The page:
Another Look at India’s Books: Sarabjeet Garcha’s “Lullaby of the Ever-Returning”

By Saikat MajumdarSeptember 14, 2021

Another Look at India’s Books: Sarabjeet Garcha’s “Lullaby of the Ever-Returning”
In this column, Saikat Majumdar discusses books from India that haven’t received due attention.


Without the concrete there is no experience, and without the abstract there is no understanding. Frequently conceived as two poles in the creative employment of language, the concrete and the abstract enact a ceaseless tension that is the very soul of the reading experience. It is true of all literary forms – in fiction, sometimes it plays out in the relation between the use of the telescopic and the microscopic lenses. But a compassionate and sensible relation between the concrete and the abstract is the very throbbing heart of certain kinds of verse.

Sarabjeet Garcha’s slim collection, from one of India’s most interesting and wide-ranging poetry publishers, Poetrywala, is a deeply memorable instance of such verse. Lullaby of the Ever Returning is beautifully crafted without the prickly arrogance of craft, vulnerable in its humanity, at once ancient and childlike in its invocation of private and communal memory. It is this voice that, for instance, in the poem “Generosity”, enables the paradox of generosity to shape the energy of enmity:

I could forgive
my enemies

but that
would mean
such a waste

of all those
long years

I took to
accumulate them

Garcha has a poet’s mythical sense of time, even when he is taking a close look at immediate reality. He knows well what it means to feel eternity in an hour; but he also knows the reverse, to see a grain of sand in the whole wide world. Such a mythical, endless sense of time is striking in a poet whose love for sensory experience brings together bread and book:

Elsewhere, hunger shrieks a hallelujah
in ears deafened by slogans
and fingers crave the feel
of unleavened bread
as a bibliophile lusts for the
leaves of an out-of-print book

He is also a very physical poet in another sense: in being deeply, almost subliminally rhythmic, in the sense of possessing a delicious music that you feel, not at the tip of your tongue, but inside it, a live, purring animal trapped within your flesh. Such is the circle of music within which he captures the meaning of Sikhness, the very meaning of family:

One day on the Ahilyabai Holkar Bridge
my brother smashed a mugger’s teeth
with his ridged iron bangle,
one of the solid Ks that encases
a Sikh’s wrist
as if in a guru’s
thumb-and-finger manacle
or reassurance
I would use mine to plant
noon-kindled glares into
my classmates’ bored eyes

Sensory appeal, in the poem, draws its shine from the bloodied richness of history:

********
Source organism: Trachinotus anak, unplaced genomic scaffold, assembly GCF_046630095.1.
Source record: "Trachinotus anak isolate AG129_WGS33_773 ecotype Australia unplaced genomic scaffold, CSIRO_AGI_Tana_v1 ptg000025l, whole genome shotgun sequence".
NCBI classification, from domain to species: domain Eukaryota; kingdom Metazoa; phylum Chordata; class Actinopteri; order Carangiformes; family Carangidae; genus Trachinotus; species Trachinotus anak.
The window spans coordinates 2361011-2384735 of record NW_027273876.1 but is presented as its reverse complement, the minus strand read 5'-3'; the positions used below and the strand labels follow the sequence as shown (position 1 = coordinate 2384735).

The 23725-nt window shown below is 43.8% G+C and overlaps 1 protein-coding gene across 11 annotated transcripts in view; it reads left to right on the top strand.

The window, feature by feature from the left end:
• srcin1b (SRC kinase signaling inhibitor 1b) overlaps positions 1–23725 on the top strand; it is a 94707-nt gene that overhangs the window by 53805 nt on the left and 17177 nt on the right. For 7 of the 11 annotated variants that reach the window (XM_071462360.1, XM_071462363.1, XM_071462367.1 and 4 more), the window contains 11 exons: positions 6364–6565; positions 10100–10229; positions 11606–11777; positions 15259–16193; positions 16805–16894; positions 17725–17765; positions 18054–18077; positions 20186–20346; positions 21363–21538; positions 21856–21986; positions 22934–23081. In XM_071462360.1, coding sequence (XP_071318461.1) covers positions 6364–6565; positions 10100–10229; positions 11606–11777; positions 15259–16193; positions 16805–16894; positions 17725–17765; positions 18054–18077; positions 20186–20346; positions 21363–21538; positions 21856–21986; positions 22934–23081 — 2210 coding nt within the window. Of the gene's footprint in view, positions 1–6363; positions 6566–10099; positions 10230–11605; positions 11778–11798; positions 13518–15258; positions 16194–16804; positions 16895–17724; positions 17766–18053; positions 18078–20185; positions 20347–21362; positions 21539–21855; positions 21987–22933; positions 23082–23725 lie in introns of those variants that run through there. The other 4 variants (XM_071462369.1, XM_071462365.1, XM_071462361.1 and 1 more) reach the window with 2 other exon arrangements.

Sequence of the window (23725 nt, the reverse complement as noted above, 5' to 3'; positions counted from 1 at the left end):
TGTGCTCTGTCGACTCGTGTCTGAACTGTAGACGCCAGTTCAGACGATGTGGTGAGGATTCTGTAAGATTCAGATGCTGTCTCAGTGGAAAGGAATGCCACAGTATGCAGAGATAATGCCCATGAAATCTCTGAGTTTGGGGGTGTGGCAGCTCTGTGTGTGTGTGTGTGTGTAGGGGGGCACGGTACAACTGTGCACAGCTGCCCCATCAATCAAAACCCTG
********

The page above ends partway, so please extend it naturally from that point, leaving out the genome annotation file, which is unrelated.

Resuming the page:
was as if the
glint from Guru Gobind’s jewelled
sword had doused Grandad’s backcombed silky hair

Embodying Garcha’s preoccupation with the material and the tactile, the earth is a primal repository of memories. Falling down, in “The Drunkard’s Rituals”, becomes a magical way of dreaming up multiple past lives:

On falling down
he would kiss loose dirt,
taste its texture,
gulp its grammar so that,
by the time his legs could
give him back his dignity,
he would have hush-hush
chronicles of lost civilisations
swirl in the solitude
of his mouth.

The haunting epigraph to the collection, the lines by Alicia Ostriker, have a strange relevance to India today: “Some claim the origin of song was a war cry/some say it was a rhyme/telling the farmers when to plant and reap/don’t they know the first song was a lullaby/pulled from a mother’s sleep”. These words, unleashing Garcha’s sensory rendering of historical memory, resonate with the war cry the Indian farmers, many of them Sikh, have raised against the escalating neoliberal machinations of a vindictive and intolerant national government. Garcha’s English poetry is indigenous in multiple senses of the term, the way it touches soil, bread, and memory. Such poetry, while easily lost in the noisy bustle of mainstream English-language publishing in India, nevertheless draws attention to the vital work done by Hemant and Smruti Divate’s bold and experimental small press, Paperwall, and its poetry imprint, Poetrywala in leavening the landscape of Indian poetry since 2003.


Saikat Majumdar is the author of three novels: The Scent of God (2019), The Firebird (2015), published in the US as Play House (2017), and Silverfish (2007). He has also published a book of literary criticism, Prose of the World (2013), a general nonfiction book on higher education, College: Pathways of Possibility (2018), and a co-edited collection of essays, The Critic as Amateur (2019). His new novel, The Middle Finger, will be published in fall 2021.

LARB Contributor

Saikat Majumdar’s forthcoming work includes a novella, The Remains of the Body, and The Amateur: Self-Making and the Humanities in the Postcolony, a book of criticism. He wrote a column for LARB, Another Look at India’s Books, from 2020 to 2022. He is the author of four previous novels, including The Firebird/Play House (2015, 2017) and The Scent of God (2019); a book of criticism, Prose of the World: Modernism and the Banality of Empire (2013); and a collection of essays, The Critic as Amateur (2019).


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